Rebooting Parkinson’s research with mini-brains

Parkinson's Disease is a neurological disorder primarily caused by degeneration of specific neurons that results in tremors, rigidity and loss of voluntary movement. Like many other devastating neurological diseases, treatment is limited and there is no cure. Millions of dollars have been invested over decades to study animal models with no real success.

Now a company in Luxembourg, Organo-Therapeutics, is directing its focus on utilizing human stem cell technologies to create “mini-brains” to develop treatments for Parkinson’s Disease.  Founders Javier Jarazo, PhD and Jens Schwamborn PhD, a professor at the University of Luxembourg, hope to demonstrate that disease research can be done without the use of animals.


forced swim

To understand how much more promising this approach is over animal experiments, it’s necessary to know how animal models are created. Because scientists do not have a full understanding of what goes wrong in Parkinson’s Disease, animal research is based on chasing down a number of theories involving gene mutations, infections, and inflammation. In other words, they are largely groping in the dark.

Using neurotoxins that cause brain inflammation, or gene insertions that are suspected to play a role in Parkinson’s, researchers turn animals into so-called models of Parkinson’s Disease.

By contrast Organo-Therapeutics looks directly at examining the pathophysiology of human Parkinson’s cells. They create “mini-brains” by taking donated stem cells from patients suffering from Parkinson’s Disease and differentiate them into 3D structures resembling the midbrain, the part of the brain that is primarily affected by Parkinson’s Disease.  These mini-brains will be treated with two drugs believed to prevent the nerve cell death that is typical in Parkinson’s. Next, the mini-brains will be analyzed with high-end microscopy and computational methods to confirm the results.

This precise, clear-cut and human-relevant model is a world apart from chaotic, ill-defined and brutish animal experiments.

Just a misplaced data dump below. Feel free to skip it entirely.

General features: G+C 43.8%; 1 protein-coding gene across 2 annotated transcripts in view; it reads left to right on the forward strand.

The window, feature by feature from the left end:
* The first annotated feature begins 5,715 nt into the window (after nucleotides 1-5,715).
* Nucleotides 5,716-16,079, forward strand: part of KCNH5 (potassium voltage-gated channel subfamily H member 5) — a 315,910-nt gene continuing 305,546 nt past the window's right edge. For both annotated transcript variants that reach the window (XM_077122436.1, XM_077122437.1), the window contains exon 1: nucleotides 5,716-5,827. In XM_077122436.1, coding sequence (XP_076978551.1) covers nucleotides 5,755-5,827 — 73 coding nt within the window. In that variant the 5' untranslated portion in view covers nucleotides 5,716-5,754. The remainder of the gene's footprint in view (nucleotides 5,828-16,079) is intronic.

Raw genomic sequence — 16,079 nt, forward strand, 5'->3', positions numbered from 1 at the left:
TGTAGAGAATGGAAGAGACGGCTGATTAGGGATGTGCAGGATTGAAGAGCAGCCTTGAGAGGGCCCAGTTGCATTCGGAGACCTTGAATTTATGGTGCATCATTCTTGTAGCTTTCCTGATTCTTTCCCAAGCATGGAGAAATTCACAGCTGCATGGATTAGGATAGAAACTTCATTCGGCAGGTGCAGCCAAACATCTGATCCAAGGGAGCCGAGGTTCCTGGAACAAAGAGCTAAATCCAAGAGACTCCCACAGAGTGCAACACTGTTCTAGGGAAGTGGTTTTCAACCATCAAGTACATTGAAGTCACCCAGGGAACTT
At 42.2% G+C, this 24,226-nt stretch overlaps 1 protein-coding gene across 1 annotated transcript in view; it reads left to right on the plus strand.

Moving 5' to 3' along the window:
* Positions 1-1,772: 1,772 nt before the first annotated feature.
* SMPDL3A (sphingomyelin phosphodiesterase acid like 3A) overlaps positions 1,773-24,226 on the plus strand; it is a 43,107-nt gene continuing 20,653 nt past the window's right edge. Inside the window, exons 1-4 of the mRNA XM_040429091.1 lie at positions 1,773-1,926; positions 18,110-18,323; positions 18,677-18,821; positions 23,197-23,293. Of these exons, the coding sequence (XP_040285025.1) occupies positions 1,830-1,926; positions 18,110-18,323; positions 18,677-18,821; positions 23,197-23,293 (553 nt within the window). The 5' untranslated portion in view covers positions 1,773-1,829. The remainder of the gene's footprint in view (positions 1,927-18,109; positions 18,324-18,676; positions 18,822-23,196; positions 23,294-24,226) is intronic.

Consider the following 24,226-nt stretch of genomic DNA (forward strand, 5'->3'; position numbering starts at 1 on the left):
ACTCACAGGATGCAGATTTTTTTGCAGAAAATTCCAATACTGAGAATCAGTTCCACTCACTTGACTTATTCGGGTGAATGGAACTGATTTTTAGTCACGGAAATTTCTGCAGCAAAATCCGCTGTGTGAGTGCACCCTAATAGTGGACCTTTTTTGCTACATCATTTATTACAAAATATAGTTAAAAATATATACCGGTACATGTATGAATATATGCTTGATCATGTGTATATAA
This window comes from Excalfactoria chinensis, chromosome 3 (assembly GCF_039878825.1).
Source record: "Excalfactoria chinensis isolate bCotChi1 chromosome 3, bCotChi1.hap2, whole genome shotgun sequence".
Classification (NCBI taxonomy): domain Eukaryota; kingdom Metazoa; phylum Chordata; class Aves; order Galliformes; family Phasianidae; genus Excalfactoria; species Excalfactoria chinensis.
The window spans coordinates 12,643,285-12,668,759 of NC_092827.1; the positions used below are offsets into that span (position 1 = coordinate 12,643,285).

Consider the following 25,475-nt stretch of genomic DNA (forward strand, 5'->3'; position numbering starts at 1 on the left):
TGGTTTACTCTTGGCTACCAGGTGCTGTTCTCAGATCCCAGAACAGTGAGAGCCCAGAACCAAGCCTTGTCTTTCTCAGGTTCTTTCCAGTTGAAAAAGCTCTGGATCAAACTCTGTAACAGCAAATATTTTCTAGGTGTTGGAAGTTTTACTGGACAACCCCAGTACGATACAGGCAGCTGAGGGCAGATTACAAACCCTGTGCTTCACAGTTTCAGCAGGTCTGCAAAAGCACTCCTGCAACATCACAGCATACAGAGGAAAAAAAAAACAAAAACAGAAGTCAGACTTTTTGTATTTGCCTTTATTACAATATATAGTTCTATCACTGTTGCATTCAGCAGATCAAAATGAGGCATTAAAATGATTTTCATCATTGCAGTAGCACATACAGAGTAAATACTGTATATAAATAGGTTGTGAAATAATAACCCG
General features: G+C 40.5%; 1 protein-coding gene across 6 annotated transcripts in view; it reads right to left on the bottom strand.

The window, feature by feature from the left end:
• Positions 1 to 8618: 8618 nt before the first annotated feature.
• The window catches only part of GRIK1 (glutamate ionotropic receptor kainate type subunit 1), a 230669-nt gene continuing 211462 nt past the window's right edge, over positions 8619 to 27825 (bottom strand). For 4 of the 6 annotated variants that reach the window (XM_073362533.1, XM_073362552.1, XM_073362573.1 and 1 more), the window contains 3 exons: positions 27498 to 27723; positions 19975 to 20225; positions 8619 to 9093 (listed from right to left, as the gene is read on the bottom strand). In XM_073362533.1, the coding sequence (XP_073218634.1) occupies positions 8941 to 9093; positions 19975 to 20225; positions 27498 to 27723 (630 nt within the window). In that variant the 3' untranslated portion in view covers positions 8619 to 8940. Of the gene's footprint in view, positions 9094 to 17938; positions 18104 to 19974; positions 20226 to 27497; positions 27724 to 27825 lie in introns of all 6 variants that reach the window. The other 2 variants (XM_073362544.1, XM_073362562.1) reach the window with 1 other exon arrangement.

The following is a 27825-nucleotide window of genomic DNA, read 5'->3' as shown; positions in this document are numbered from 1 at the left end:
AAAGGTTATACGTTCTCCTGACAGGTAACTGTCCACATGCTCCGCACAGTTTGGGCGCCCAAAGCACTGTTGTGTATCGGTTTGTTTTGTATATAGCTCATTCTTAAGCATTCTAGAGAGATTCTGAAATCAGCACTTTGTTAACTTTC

Typically, monkey models are created through the use of neurotoxins, as in an experiment in which the compound MTPT was injected directly into the brain to cause a Parkinsonian-like syndrome. Monkeys had electrodes implanted for additional brain mapping studies, while placed into restraint chairs during experiments.

These monkeys spend their lives in confinement, afflicted with brain damage, and tethered by wires protruding from their skulls. There is no way to measure how much their misery affects the scientific outcomes.

In another disturbing experiment, scientists wanted to see whether a specific gene influenced by infection would show a connection to Parkinson’s Disease. They caused severe sepsis in mice by intravenous infusion of Salmonella, while inducing encephalitis, a painful brain infection, in newborn mice by injecting the virus into their noses. This ruthless and unfocused research was simply to explore a theory, that if correct, would impact only 2% of Parkinson’s patients with that particular gene defect.

Parkinson’s patients are not ill because they received a dose of neurotoxin. Their disease arises from some intricate and microscopic dysfunction that occurs within the cell or cell interactions.  It’s clear that a method that can grow and examine cells from Parkinson’s patients is far superior to damaging animals’ brains to glean information that may have relevance for Parkinson’s Disease.

In fact, earlier this year, Organo-Therapeutics released a publication demonstrating for the first time that their mini-brain model exhibits “disease relevant alterations” characteristic of Parkinson’s Disease.

As Dr. Schwamborn explained in an email to CAARE: “In the past endeavors to develop new therapeutic strategies, which are not only symptomatic, largely failed. We are convinced that using human patient specific models, like our mini-brains will dramatically reduce the failure rate, and therefore help to bring better medications into clinical testing and eventually to the patients.”

Organo-Therapeutics is raising funds to begin this exciting work with their crowdfunding campaign: Medication development free of animal testing.

CAARE is pleased to have donated to support the campaign and we encourage others to do so as well. We believe human-relevant technologies like Organo-Therapeutics’ mini-brains will serve as a model for other scientists to follow, bringing much-needed treatments to patients, and helping to eliminate the extreme, needless suffering of animals.

Citizens for Alternatives to Animal Research (CAARE), is a 501(c)(3) non-profit organization, established to highlight and promote research without animals.

Please donate to support CAARE’s mission to end animal suffering by disseminating information about the power and progress of research without animals.